Division I schools have to sponsor at least seve sports for men and seven sports for women (or six for men and eight for women).
Each playing season (fall, winter, and spring) has to be represented by each gender.
For sports other than football and basketball, Division I schools must play 100% of the minimum number of contests against Division I opponents. Anything over the minimum number of games has to be 50% Division I.
Men's and women's basketball teams have to play all but two games against Division I teams.
Men's basketball teams must play 1/3 of their games in their home arenas.
Division I schools must meet minimum financial aid awards for their athletics program, and there are maximum athletic financial aid awards for each sport that a Division I school can't exceed.
FBS (Football Bowl Subdivision)
The FBS is the highest level of collegiate football. FBS schools participate in bowl games. There is an obscene amount of money in FBS football, so much so that the highest paid FBS coaches make $7 million annually. In 2014, Forbes valued the University of Texas football team at $131 million.
FBS teams have to meet minimum attendance requirements. An FBS team must average 15,000 people in actual or paid attendance per home game. Attendance requirements must be met once in a rolling two-year period. In 2014, average attendance for an FBS home game was 44,190. If a team can't even average 15,000 people, most likely it can't be competitive with other FBS teams.
There are both public and private colleges in the FBS. Examples of private FBS schools include Stanford, Notre Dame, Duke, and Northwestern. Examples of public FBS schools include Alabama, Oklahoma, UCLA, and Michigan.
The University of Alabama football team having some fun with President Obama
FCS (Football Championship Subdivision)
FCS is the next highest level of collegiate football after FBS. FCS schools participate in an NCAA-run championship.
FCS teams do not need to meet minimum attendance requirements, but just so you can compare the attendance figures with those of FBS schools, the 2014 average FCS home game attendance was 7,666.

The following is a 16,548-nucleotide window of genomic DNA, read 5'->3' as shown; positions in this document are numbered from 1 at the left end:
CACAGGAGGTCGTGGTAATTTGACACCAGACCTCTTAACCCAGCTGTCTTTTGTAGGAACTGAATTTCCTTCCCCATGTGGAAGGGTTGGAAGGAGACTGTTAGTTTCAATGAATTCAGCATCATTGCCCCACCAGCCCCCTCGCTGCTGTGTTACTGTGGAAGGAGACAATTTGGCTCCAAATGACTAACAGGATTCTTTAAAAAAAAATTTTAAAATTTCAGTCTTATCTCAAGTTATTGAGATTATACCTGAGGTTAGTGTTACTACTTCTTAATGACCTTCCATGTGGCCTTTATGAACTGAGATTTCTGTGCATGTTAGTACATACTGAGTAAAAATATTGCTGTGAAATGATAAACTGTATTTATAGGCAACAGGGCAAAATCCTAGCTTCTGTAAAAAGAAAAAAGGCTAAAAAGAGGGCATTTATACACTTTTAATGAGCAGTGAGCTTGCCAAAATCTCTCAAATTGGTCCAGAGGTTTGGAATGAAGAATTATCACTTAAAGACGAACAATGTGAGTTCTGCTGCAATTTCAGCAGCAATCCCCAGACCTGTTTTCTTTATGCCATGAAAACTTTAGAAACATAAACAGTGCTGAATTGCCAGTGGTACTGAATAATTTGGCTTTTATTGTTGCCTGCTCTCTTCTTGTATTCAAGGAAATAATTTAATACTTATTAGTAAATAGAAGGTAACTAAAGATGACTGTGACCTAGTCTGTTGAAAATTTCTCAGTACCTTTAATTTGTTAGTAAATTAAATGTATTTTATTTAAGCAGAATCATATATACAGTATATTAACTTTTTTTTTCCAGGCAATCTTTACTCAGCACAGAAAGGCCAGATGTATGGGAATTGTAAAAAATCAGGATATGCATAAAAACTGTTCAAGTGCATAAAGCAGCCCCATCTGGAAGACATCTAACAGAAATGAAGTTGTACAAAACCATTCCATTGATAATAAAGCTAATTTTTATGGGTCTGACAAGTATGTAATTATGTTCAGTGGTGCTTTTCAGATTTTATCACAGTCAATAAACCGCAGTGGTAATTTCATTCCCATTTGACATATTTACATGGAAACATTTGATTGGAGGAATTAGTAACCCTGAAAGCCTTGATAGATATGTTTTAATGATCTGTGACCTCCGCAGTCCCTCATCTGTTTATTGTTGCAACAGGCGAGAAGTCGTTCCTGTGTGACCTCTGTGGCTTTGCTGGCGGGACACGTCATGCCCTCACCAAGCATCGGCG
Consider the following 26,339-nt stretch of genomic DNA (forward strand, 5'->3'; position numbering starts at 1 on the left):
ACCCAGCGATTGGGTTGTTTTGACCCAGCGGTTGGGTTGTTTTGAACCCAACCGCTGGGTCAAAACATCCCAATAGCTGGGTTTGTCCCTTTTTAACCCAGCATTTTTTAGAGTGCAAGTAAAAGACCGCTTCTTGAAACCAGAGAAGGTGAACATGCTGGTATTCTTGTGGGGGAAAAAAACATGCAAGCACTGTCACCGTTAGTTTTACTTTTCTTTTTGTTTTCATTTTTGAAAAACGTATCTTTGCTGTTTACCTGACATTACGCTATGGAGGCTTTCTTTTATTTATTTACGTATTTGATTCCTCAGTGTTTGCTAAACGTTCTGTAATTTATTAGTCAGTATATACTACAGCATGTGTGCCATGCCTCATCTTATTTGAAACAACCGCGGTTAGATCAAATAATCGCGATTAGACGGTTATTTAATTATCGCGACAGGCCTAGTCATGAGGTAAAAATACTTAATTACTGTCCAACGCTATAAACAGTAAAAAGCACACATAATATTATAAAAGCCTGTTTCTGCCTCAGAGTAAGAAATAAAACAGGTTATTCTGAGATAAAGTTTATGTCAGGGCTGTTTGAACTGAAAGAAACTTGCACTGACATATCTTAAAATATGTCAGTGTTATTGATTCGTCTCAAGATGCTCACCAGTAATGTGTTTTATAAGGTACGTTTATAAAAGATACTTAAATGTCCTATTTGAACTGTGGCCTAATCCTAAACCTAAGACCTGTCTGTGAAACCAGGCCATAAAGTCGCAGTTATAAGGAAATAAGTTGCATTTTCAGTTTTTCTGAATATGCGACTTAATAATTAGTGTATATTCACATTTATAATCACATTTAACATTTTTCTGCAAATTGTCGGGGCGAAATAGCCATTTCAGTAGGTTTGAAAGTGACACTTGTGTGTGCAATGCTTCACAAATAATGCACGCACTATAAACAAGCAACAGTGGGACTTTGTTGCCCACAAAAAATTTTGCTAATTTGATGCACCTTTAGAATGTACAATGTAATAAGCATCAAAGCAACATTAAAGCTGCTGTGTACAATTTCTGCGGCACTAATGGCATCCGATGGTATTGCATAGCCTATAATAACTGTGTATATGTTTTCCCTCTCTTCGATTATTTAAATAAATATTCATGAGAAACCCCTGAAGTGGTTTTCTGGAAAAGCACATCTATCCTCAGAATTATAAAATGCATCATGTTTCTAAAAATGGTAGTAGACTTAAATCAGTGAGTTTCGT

Examples of FCS private schools include Harvard, Princeton, Dartmouth, and Colgate. Examples of FCS public schools include Cal Poly San Luis Obispo, UC Davis, North Dakota State University, and Illinois State University.
Almost 300 schools are part of Division II. Division II schools still offer athletic scholarships, but there are fewer scholarships than in Division I. Full athletic scholarships are more common in Division I; most Division II athletes receive partial athletic scholarships.
The schools and athletic department budgets are smaller in Division II than in Division I. While Division I schools often travel nationally to compete, regional rivalries dominate the schedules of Division II.
Examples of Division II schools include UCSD, University of West Florida, Northern Michigan University, Oklahoma Baptist University, and Valdosta State University.
Rules for Division II Schools
Just like for Division I schools, the NCAA sets standards for Division II schools in order to maintain competitive balance, opportunities for all athletes, and gender equity.
Division II schools have to sponsor at least five sports for men and five for women (or four for men and six for women), with two team sports for each gender, and each playing season represented by each gender.